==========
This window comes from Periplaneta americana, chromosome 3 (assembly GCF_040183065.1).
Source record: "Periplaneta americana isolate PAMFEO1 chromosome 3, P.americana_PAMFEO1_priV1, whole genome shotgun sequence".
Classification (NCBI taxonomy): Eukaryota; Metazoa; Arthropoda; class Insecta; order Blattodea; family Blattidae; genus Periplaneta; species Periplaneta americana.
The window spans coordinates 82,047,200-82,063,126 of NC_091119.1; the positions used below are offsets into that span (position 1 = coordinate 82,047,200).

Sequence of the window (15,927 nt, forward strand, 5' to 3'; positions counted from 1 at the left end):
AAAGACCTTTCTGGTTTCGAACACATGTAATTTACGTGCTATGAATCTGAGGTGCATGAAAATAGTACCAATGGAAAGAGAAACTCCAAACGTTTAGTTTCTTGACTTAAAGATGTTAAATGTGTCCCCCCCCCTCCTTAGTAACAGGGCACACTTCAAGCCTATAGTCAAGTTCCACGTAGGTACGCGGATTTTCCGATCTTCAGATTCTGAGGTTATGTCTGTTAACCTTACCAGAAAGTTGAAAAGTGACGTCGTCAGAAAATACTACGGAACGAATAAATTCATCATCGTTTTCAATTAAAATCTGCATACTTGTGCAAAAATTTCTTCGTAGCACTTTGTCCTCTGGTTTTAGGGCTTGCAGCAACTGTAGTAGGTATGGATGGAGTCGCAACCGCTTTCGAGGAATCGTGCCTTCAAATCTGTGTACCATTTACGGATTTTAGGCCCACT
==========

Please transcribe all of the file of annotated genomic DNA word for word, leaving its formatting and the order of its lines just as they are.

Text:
This window comes from Periplaneta americana, chromosome 3 (assembly GCF_040183065.1).
Source record: "Periplaneta americana isolate PAMFEO1 chromosome 3, P.americana_PAMFEO1_priV1, whole genome shotgun sequence".
Classification (NCBI taxonomy): Eukaryota; Metazoa; Arthropoda; class Insecta; order Blattodea; family Blattidae; genus Periplaneta; species Periplaneta americana.
The window spans coordinates 82,047,200-82,063,126 of NC_091119.1; the positions used below are offsets into that span (position 1 = coordinate 82,047,200).

Sequence of the window (15,927 nt, forward strand, 5' to 3'; positions counted from 1 at the left end):
AAAGACCTTTCTGGTTTCGAACACATGTAATTTACGTGCTATGAATCTGAGGTGCATGAAAATAGTACCAATGGAAAGAGAAACTCCAAACGTTTAGTTTCTTGACTTAAAGATGTTAAATGTGTCCCCCCCCCTCCTTAGTAACAGGGCACACTTCAAGCCTATAGTCAAGTTCCACGTAGGTACGCGGATTTTCCGATCTTCAGATTCTGAGGTTATGTCTGTTAACCTTACCAGAAAGTTGAAAAGTGACGTCGTCAGAAAATACTACGGAACGAATAAATTCATCATCGTTTTCAATTAAAATCTGCATACTTGTGCAAAAATTTCTTCGTAGCACTTTGTCCTCTGGTTTTAGGGCTTGCAGCAACTGTAGTAGGTATGGATGGAGTCGCAACCGCTTTCGAGGAATCGTGCCTTCAAATCTGTGTACCATTTACGGATTTTAGGCCCACT